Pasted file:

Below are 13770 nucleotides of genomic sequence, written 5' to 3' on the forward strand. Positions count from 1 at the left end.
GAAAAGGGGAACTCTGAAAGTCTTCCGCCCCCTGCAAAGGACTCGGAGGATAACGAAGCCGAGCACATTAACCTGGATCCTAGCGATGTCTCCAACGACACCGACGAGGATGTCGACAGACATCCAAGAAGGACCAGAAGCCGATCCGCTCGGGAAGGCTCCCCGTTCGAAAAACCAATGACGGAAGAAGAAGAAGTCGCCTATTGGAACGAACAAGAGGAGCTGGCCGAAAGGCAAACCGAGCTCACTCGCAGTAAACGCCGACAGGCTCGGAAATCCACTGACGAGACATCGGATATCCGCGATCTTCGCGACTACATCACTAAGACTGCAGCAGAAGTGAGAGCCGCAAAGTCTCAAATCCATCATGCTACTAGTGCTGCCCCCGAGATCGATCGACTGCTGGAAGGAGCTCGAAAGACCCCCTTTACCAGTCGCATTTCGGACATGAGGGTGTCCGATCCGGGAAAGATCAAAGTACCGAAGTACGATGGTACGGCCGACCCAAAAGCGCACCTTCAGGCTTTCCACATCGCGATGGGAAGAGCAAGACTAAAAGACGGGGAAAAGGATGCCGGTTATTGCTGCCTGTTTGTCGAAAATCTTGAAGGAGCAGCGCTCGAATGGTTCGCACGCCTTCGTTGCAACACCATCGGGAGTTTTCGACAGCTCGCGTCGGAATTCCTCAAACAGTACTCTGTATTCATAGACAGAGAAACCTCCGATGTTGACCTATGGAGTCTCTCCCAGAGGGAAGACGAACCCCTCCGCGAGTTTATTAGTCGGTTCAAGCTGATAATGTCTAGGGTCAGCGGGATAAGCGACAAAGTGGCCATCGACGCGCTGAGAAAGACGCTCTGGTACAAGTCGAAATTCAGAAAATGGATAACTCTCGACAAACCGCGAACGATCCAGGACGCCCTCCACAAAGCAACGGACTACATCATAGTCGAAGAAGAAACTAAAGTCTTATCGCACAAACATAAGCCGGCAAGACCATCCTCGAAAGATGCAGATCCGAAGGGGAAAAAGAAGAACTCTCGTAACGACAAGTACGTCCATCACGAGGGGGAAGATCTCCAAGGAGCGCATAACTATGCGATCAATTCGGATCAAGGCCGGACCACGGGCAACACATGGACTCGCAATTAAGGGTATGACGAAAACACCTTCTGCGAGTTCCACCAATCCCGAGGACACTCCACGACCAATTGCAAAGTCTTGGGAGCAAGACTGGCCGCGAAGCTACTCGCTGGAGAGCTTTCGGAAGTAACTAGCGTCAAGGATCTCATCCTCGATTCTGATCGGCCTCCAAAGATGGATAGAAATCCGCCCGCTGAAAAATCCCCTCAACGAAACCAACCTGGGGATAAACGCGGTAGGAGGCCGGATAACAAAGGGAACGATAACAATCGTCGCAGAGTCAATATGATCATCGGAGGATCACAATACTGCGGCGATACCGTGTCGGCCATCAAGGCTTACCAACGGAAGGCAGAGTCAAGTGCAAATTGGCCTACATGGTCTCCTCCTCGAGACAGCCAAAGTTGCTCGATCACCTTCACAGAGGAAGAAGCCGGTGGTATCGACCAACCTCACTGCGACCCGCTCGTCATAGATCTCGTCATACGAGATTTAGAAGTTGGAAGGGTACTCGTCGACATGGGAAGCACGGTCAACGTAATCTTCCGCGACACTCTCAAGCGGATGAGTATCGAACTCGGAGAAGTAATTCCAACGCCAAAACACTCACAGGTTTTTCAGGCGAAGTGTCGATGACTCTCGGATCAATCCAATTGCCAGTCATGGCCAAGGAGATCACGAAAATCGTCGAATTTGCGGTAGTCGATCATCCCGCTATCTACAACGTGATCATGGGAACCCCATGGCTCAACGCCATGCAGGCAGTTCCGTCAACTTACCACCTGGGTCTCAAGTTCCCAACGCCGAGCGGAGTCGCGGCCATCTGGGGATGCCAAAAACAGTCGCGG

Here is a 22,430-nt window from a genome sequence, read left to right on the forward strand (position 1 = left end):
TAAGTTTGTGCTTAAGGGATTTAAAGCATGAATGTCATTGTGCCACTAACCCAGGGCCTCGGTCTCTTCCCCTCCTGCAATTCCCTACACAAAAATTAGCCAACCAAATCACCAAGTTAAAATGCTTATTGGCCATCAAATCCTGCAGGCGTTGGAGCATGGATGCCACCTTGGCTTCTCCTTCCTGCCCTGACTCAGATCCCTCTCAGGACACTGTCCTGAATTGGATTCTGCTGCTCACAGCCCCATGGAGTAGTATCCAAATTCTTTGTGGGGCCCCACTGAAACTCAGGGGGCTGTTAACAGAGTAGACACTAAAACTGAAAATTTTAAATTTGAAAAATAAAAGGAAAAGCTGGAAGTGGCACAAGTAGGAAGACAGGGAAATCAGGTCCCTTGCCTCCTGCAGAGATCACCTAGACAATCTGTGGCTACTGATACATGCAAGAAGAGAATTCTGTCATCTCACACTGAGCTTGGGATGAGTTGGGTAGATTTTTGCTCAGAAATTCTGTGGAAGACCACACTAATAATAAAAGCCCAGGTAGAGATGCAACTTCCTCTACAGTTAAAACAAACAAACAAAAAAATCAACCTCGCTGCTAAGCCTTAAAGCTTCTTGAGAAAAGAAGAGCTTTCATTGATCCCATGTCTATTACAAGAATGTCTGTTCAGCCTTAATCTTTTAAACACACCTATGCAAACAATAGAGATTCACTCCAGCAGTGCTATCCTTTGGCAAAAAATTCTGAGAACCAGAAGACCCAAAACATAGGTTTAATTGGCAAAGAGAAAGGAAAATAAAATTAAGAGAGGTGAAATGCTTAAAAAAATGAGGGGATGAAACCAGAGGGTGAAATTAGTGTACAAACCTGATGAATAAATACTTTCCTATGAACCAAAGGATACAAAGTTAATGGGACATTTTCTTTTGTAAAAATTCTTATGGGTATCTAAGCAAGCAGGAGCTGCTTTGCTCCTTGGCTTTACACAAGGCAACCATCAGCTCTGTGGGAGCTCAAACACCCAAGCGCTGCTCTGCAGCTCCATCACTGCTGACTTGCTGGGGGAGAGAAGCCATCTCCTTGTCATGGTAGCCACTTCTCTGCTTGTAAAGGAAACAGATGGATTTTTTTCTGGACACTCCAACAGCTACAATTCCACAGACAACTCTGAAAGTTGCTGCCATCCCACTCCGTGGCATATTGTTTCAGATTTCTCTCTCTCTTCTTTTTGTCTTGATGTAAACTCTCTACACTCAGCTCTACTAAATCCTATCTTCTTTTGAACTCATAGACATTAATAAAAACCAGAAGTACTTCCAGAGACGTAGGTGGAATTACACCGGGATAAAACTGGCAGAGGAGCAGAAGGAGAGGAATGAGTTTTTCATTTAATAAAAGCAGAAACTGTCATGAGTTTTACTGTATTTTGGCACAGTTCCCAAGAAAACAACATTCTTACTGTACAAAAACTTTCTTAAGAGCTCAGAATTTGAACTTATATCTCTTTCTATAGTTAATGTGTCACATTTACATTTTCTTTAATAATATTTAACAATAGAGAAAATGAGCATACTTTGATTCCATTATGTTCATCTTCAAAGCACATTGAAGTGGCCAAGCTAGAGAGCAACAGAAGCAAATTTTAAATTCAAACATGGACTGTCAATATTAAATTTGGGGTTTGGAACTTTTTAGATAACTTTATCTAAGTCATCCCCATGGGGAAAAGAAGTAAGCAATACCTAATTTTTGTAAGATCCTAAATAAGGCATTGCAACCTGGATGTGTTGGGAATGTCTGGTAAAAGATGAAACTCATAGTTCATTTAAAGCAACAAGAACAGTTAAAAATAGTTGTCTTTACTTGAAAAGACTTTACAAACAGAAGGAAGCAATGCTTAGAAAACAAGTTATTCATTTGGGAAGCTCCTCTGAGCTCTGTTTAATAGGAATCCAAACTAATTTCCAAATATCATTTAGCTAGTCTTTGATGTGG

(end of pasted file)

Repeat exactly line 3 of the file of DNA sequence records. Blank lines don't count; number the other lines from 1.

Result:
Here is a 22,430-nt window from a genome sequence, read left to right on the forward strand (position 1 = left end):